Spain’s Economy Recovering But Major Reforms Pending
6th Spanish Reform Monitor stresses need for progress on pensions, regional financing
The Spanish economy is recovering solidly, but there is a growing need to step up the pace of reforms in crucial areas such as pensions and financing of the country’s autonomous regions.
Those are some of the main conclusions of the Spanish Reform Monitor, a publication released this week by IESE’s Public-Private Sector Research Center (PPSRC) and private think tank Funcas as part of the SpanishReforms project. SpanishReforms is an academic, non-governmental project that monitors the performance of the Spanish economy, examines policy initiatives, and evaluates real progress toward implementing policy reforms.
"A new reform push is needed to raise productivity, put the pension system on a sustainable path, and attack polarization of the labor market, reducing inequalities and poverty. The reforms must include the public administration as well financing of autonomous regions," said Prof. Xavier Vives, academic director of the PPSRC, at the Madrid event to release the report.
Of those reforms, the two most pressing in the coming months are the pension system and the debt of autonomous regions. The pension system supporting Spain’s aging population is financed by an ever-shrinking public fund, and the debt of autonomous regions has expanded to 25% of Spanish gross domestic product for the first time.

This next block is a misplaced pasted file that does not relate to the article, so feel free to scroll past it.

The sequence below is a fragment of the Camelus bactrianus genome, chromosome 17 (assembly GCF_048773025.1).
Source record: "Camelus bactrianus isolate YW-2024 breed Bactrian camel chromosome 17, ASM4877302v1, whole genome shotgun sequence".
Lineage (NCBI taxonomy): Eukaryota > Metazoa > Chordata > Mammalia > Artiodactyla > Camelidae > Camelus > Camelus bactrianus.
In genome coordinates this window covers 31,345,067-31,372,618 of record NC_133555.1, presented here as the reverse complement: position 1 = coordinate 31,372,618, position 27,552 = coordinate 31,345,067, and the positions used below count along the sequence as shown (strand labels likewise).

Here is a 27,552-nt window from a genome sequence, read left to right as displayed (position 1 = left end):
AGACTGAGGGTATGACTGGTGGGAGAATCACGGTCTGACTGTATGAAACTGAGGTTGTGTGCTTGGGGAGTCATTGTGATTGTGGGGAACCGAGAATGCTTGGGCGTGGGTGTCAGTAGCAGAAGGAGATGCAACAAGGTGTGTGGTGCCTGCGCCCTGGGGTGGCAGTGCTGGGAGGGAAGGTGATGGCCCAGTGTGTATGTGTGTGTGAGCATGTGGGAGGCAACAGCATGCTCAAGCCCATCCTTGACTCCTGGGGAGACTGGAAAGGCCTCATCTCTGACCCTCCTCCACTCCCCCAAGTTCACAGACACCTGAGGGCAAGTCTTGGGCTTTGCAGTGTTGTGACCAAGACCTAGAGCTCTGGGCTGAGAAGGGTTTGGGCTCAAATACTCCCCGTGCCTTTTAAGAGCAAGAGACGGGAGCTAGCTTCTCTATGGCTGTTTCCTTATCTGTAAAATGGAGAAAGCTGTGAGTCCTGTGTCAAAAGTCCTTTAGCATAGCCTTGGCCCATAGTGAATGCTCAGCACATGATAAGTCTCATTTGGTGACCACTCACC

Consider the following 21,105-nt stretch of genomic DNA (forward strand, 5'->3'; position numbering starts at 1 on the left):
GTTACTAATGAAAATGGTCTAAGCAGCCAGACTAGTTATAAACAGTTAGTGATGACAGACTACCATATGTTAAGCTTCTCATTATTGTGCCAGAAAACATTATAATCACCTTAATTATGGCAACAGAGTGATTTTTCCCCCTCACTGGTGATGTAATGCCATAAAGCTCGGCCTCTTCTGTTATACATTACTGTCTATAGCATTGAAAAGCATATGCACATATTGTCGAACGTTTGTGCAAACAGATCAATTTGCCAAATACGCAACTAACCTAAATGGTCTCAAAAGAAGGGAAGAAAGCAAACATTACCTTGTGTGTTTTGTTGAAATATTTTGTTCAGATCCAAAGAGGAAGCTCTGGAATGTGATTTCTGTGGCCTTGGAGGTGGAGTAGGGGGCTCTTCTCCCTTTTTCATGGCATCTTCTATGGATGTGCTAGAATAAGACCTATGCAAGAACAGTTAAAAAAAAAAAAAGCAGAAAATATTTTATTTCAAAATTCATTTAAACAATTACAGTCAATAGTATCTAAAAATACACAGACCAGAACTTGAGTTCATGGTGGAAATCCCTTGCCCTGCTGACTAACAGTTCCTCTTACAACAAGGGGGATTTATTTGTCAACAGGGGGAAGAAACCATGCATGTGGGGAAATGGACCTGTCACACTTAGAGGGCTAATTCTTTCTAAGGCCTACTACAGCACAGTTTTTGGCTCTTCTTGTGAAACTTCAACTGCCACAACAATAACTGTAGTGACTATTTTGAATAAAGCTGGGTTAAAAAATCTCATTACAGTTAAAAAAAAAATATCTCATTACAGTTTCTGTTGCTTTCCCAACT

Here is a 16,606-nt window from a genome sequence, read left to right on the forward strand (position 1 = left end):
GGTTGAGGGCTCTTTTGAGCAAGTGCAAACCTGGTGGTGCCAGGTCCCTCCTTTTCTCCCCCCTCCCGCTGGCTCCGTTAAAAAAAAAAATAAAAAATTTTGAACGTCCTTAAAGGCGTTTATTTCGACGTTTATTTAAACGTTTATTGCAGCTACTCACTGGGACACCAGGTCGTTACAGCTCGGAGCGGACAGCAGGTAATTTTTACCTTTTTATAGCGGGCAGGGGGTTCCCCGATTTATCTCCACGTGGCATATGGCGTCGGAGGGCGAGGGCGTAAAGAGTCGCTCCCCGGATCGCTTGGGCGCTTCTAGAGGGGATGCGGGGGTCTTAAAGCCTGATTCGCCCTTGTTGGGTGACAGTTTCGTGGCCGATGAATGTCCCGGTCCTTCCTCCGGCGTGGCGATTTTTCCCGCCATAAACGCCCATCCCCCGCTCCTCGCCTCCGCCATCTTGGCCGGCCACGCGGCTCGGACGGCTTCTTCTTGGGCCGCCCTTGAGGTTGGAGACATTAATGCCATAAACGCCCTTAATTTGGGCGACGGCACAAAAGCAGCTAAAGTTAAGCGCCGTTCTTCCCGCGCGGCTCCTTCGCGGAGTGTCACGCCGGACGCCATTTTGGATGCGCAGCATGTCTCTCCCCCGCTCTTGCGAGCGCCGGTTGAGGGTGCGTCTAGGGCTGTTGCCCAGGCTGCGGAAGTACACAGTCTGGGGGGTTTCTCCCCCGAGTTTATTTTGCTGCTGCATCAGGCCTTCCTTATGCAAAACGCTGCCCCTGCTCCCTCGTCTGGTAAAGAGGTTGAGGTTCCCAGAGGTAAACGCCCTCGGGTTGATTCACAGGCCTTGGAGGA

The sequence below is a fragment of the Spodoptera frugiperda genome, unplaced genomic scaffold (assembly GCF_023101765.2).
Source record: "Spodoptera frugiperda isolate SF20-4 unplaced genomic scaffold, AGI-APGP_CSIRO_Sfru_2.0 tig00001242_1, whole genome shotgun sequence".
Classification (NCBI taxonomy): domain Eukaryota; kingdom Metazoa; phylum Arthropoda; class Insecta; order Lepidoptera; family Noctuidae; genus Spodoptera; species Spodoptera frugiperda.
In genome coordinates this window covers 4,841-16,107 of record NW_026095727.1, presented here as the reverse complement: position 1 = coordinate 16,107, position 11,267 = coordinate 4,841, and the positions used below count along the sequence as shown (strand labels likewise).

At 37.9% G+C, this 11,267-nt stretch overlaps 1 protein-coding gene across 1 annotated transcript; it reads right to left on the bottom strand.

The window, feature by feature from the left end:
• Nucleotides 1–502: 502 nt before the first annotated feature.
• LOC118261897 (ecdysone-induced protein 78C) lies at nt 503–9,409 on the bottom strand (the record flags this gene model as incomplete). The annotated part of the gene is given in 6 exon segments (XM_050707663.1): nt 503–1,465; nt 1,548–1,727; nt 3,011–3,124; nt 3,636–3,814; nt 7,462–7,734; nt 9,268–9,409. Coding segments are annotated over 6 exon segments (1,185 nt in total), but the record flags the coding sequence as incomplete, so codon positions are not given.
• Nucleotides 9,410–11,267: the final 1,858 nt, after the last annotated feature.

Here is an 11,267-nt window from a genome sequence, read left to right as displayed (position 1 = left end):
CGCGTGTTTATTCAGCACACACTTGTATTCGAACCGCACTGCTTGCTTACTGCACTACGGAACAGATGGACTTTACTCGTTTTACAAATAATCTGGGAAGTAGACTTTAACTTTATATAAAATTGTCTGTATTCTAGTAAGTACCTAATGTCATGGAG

Political stability will be key to any serious push for reforms and to the overall health of the Spanish economy going forward, experts noted. Economists and academics from around Spain contribute to the SpanishReforms project, and Prof. Ramon Xifré, of the Universitat Pompeu Fabra, coordinates the initiative.
The areas where most progress has been made in policy reform are the internationalization of the Spanish economy and stabilization of the financial system, the report noted.
And there have been some encouraging signs from the labor market, where employment is recovering thanks to an expanding economy and to 2012 labor reforms. Data indicates that some 500,000 jobs have been created per year since 2015.
"There’s a before and an after the 2012 labor reforms," Carlos Ocaña, head of Funcas, said. "The goal was to recover lost competitiveness, which has been successfully achieved since jobs have been created, although with an adjustment in salaries and with considerable disparities among regions."
There is still much work to be done, he noted, particularly in dealing with short-term contracts and in implementing more pro-active policies for job creation. There are approximately 2 million people who lost their jobs during the recent crisis and who have been unable to find work; long-term unemployment is one of the labor market’s main weaknesses.
Download Spanish Reform Monitor.